namespace ctx = boost::context;

int a;

ctx::fiber source{[&a](ctx::fiber&& sink){
    a = 0;
    int b = 1;
    for(;;) {
        sink = std::move(sink).resume();
        int next = a + b;
        a = b;
        b = next;

    return std::move(sink);

for (int j = 0; j < 10; ++j) {
    source = std::move(source).resume();
    std::cout << a << " ";

Re-assignments sink = std::move(sink).resume() and source = std::move(source).resume() are the places where fibers switch between each other. Don’t ponder too much on the specifics of the std::move(sink).resume() expression, that’s just C++ being C++ (and also a little bit of Boost being Boost).

A goroutine implementation in Go relies on a similar mechanism, where each goroutine is represented internally by a stack and a CPU state (among other things). During a goroutine context switch (invoked e.g. by an IO syscall that would block), running goroutine parks itself and a new one is scheduled instead.

Because stackul coroutine libraries rely on the manipulation of CPU state, they need to have implementations for all the instruction set architectures they want to support. However, they don’t require any special compiler support (except being able to manipulate CPU registers). Also, if we were to call another function from inside the source fiber, it is possible to resume the main fiber from that function also. This is exactly what we meant by stackful coroutines allowing for deeply nested suspensions.

On the other hand, stackless coroutines require compiler support and can only suspend within their own body as they are tightly coupled with their callers. There are multiple potential implementations of stackless coroutines. This is something I couldn’t find any great resources on, but by reading Clang’s docs I feel that they resorted to separating coroutine function into a ramp function and the remainder. The ramp function executes until a first suspension point is reached. For the rest of the coroutine, for each block of code between possible suspensions a separate function is generated. These functions then handle where the next resumption point is. I am not completely sure this will be the correct description, but I imagine that for a coroutine like this:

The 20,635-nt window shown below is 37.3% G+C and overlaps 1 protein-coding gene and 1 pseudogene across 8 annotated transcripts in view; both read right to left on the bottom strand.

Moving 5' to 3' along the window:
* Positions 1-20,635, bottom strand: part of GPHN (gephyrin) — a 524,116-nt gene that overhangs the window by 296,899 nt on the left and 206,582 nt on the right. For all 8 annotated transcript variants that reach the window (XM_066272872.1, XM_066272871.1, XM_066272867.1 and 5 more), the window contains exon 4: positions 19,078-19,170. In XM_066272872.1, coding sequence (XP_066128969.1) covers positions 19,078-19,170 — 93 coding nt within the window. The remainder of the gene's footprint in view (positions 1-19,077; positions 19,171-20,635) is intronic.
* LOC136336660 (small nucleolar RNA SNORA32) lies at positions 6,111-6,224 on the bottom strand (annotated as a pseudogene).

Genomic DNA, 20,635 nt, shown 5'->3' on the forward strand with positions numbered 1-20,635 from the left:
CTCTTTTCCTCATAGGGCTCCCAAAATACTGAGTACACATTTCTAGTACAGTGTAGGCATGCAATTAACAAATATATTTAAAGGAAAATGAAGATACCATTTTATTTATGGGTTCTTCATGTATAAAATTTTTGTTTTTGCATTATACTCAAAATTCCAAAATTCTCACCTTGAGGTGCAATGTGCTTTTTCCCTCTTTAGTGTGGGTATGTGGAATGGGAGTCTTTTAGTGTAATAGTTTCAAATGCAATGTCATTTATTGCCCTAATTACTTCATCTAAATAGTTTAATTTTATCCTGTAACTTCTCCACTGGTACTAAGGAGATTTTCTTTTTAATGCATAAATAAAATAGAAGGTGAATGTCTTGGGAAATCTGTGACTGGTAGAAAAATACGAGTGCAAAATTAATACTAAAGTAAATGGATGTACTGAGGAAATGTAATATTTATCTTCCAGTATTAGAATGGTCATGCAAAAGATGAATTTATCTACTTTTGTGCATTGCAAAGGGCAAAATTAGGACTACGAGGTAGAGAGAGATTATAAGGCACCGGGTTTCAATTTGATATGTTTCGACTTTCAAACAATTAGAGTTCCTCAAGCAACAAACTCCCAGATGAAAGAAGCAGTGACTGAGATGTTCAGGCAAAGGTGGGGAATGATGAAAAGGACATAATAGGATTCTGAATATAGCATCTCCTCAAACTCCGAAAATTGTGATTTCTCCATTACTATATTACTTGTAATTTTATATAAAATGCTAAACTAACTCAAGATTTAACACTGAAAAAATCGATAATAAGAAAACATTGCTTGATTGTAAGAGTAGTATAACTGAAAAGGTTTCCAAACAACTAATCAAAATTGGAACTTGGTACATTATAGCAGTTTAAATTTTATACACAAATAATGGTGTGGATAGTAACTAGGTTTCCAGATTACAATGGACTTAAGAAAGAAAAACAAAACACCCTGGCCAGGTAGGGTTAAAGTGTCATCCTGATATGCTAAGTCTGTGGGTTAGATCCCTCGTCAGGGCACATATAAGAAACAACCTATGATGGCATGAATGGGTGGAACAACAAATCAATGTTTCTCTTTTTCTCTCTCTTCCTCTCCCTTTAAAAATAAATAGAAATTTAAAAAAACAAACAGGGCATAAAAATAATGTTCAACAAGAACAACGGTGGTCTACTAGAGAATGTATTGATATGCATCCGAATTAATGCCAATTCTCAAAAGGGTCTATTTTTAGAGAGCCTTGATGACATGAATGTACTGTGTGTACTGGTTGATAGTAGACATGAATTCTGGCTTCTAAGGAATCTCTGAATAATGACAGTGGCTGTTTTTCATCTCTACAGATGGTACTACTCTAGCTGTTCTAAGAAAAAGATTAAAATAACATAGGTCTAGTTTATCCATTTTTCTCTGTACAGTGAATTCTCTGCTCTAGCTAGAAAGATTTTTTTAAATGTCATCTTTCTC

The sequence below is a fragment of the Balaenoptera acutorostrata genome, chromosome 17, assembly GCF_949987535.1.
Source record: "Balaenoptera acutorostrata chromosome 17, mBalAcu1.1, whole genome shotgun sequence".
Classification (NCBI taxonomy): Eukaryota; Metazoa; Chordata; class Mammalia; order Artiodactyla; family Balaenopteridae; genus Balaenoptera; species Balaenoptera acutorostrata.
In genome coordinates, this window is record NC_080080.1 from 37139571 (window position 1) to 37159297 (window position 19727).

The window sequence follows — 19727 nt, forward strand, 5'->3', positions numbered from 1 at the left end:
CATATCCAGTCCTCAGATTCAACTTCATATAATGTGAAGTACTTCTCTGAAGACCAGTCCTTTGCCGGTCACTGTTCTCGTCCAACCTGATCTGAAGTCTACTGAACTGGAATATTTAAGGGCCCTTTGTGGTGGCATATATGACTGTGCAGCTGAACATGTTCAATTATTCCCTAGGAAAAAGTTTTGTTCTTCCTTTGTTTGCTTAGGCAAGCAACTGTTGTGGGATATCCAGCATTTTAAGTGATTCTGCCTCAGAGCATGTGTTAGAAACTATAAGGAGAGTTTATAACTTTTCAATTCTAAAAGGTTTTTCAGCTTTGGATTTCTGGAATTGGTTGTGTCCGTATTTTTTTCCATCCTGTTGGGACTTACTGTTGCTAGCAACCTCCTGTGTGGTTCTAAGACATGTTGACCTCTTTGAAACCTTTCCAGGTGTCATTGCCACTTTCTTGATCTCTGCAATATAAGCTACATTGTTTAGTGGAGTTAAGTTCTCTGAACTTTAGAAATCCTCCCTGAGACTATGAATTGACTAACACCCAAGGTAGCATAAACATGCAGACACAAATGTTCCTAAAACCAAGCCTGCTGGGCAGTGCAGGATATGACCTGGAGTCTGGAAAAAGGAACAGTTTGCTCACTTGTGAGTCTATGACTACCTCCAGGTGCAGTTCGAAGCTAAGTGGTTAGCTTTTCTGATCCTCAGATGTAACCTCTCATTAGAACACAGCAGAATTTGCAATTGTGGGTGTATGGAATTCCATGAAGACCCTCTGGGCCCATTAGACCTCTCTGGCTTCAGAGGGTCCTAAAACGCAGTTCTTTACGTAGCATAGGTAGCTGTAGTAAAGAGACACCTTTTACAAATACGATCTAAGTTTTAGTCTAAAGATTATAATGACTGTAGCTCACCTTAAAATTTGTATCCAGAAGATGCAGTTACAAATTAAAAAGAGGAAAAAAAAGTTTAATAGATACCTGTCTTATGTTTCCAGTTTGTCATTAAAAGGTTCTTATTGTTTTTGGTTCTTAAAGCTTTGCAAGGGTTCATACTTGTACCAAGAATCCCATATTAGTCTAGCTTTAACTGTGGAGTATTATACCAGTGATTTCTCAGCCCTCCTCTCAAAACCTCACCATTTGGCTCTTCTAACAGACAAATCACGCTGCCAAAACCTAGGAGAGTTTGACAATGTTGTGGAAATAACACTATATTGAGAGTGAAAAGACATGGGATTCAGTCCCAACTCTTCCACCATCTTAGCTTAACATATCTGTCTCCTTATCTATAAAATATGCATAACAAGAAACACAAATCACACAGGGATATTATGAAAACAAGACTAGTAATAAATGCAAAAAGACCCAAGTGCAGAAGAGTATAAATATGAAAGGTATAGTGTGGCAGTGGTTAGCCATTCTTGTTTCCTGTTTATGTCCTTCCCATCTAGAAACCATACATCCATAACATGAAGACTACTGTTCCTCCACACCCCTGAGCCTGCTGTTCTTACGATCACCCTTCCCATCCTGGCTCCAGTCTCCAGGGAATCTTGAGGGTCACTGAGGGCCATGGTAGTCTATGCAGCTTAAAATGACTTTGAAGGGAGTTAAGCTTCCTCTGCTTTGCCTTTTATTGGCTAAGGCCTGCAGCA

Task coroutine_func(int a) {
    int b = 1;
    co_await SomeFuture1(a, b);
    int c = 2;
    co_await SomeFuture2(b, c);

the compiler might generate a coroutine frame containing following fields and methods:

struct __coroutine_func_frame {
    __coroutine_func_frame(int a_) : a{a_}{}

    void ramp() {
        b = 1;

        // Generated code related to co_awaiting SomeFuture1
        // ...

        current_suspension_point = 1; 
    void __suspension_point_2() { 
        int c = 2;

        // Generated code related to co_awaiting SomeFuture2
        // ...

        current_suspension_point = 2;

    void __suspension_point_3() { 
        // Do some final operations

    int a, b; // These variables need to be accessible across suspension points

    void (*suspension_callbacks)[] = {__suspension_point_1, __suspension_point_2, __suspension_point_3};
    int current_suspension_point{0};

Resuming the coroutine is then just calling the suspension callback with a current suspension point index. As one can see, this approach doesn’t require any CPU state manipulation and is therefore ISA-independent. However, compiler support is required.

We now know the basic theory of coroutines and what are the differences between stackful and stackless ones in terms of their performance and memory characteristics and implementations. In the next article, we will continue looking at how our possible TCP server implementation might take advantage of OS’s epoll APIs to provide responsive and scalable handling of clients’ requests.